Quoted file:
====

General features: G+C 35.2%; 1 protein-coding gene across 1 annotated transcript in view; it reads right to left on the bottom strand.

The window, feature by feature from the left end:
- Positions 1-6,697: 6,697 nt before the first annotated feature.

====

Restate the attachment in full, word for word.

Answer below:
General features: G+C 35.2%; 1 protein-coding gene across 1 annotated transcript in view; it reads right to left on the bottom strand.

The window, feature by feature from the left end:
- Positions 1-6,697: 6,697 nt before the first annotated feature.